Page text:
Excellent responses and advice here, particularly by Steve and Brian, and with which I concur. Start-up failure in the first couple of years is as much as 95%. The number one reason is "owner/founder's ego" and the number two is cash and cash flow management. One of the best things to do, is to sit back and objectively review why - the how, the what - the venture failed. What could have been done to prevent failure. Usually there is a trend or a pattern that will become evident. Also, none of this happens overnight. To a trained observer, the "sickness" is in place long before the illness becomes obvious, or too obvious, and by that time, too late to save. So, what happened in your experience? Dig deep, ask yourself why to a level of five (a "why" to each answer until you get to the root of the matter).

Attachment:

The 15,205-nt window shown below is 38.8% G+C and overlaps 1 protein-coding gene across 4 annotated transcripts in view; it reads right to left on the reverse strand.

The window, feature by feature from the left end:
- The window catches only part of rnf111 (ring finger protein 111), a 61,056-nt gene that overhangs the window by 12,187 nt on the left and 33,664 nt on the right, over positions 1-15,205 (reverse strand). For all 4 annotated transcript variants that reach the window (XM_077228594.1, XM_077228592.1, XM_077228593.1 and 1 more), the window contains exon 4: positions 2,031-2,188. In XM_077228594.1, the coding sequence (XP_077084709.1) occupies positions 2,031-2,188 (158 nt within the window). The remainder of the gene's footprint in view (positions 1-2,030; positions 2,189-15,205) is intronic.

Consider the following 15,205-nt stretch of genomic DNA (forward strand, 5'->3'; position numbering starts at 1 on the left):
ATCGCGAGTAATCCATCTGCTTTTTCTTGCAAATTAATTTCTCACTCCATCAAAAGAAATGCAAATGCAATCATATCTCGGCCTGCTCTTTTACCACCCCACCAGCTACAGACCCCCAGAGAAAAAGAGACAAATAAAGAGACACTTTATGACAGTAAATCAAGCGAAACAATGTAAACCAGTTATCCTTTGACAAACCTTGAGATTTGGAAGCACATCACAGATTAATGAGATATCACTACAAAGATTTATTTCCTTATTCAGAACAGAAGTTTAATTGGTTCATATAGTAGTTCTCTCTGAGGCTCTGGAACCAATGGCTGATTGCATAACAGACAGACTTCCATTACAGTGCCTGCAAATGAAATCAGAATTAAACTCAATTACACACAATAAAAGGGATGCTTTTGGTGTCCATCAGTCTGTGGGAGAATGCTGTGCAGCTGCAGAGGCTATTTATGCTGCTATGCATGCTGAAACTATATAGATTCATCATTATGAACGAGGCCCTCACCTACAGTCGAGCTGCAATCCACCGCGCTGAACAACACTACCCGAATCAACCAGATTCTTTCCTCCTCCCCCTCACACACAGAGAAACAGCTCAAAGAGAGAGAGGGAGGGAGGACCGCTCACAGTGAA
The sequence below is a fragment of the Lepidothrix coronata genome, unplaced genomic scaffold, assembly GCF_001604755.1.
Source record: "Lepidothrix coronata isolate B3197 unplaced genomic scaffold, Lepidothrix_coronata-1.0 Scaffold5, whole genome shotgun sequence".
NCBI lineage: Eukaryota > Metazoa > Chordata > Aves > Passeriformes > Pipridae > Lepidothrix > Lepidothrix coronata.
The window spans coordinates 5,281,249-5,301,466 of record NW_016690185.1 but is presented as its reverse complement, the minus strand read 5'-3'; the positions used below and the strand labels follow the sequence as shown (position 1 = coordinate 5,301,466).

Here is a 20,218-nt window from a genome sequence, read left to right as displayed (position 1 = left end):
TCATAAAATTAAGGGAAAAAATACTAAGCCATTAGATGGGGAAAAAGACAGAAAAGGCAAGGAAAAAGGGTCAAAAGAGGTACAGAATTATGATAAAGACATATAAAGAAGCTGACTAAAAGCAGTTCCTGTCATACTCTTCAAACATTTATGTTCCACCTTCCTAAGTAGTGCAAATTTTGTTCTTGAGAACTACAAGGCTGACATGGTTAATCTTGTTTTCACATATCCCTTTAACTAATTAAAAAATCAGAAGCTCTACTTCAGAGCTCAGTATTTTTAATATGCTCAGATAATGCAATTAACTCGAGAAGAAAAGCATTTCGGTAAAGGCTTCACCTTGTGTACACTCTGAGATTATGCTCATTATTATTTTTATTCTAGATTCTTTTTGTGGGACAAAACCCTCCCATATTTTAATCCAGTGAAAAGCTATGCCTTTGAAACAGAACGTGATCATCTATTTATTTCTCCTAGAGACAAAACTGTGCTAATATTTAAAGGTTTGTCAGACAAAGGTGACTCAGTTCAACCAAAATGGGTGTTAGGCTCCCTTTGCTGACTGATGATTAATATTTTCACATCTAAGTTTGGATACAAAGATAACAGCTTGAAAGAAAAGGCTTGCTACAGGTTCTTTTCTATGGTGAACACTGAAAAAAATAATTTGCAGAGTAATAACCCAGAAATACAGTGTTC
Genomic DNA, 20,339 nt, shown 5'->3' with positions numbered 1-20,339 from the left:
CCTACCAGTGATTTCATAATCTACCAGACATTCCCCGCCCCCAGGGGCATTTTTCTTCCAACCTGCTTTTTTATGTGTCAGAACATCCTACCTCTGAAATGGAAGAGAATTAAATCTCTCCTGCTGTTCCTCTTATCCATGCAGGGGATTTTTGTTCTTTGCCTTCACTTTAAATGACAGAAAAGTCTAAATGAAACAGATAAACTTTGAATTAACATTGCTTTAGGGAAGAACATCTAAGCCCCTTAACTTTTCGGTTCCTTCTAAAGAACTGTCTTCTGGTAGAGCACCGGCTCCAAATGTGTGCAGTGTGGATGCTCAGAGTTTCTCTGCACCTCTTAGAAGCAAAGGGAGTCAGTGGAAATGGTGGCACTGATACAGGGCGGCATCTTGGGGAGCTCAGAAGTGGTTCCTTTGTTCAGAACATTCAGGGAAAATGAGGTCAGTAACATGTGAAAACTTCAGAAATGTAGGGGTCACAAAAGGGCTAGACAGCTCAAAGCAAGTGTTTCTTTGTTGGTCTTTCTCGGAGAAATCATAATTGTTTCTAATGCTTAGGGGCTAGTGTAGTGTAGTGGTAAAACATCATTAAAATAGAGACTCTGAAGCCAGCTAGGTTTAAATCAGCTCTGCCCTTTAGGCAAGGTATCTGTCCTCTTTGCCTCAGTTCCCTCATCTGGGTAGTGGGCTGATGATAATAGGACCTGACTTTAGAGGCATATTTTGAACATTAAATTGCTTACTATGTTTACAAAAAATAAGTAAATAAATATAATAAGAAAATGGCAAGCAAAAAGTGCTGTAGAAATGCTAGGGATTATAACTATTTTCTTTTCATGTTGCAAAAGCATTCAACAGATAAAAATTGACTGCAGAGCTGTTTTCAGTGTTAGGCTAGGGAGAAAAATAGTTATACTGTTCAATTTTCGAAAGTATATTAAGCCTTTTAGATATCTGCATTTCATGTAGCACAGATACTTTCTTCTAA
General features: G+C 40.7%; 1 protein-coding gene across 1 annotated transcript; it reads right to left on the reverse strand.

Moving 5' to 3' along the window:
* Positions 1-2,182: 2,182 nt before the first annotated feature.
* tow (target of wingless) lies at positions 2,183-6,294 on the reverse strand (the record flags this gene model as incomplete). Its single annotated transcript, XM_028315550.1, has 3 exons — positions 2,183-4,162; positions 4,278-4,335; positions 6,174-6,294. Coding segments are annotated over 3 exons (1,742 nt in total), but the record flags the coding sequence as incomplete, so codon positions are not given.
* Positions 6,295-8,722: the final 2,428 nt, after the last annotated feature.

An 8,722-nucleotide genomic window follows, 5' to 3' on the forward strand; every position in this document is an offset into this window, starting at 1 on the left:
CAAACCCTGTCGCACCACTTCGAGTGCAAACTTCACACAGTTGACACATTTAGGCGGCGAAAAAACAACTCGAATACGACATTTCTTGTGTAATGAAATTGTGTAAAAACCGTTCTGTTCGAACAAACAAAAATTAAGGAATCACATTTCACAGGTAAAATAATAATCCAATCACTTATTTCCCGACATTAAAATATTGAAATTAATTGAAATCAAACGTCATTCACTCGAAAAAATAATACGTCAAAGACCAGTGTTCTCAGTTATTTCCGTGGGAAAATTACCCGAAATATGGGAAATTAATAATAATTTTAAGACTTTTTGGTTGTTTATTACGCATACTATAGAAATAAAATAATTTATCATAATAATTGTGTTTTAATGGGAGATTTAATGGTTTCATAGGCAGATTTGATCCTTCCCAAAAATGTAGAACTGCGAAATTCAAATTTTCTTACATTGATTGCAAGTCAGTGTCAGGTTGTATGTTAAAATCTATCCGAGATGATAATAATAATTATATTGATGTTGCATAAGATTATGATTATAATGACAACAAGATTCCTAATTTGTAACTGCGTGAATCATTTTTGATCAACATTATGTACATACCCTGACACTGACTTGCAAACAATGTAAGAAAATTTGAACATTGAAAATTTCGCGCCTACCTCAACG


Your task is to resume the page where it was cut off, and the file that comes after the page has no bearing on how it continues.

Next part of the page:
A start-up failure is not necessarily a failure - perhaps it was a trial run for later. What did you learn, what experience did you gain. What do you know now that you would never have known if you hadn't "failed". Real success is linked to many failures on the way. Learn and move forward - as Gaurav also advised.
In our Entrepreneurs Blueprint, we cover the 11 essential areas of Must-do's that will lead to success. These eleven come from analysis of thousands of entrepreneurs, the few who made it and the majority who did not. The eleven are cost-free, but require serious dedication, desire and commitment. If these are performed well, attracting investors is significantly easier. Money is there if you are prepared.
Don't give up. Do your homework and start-up again.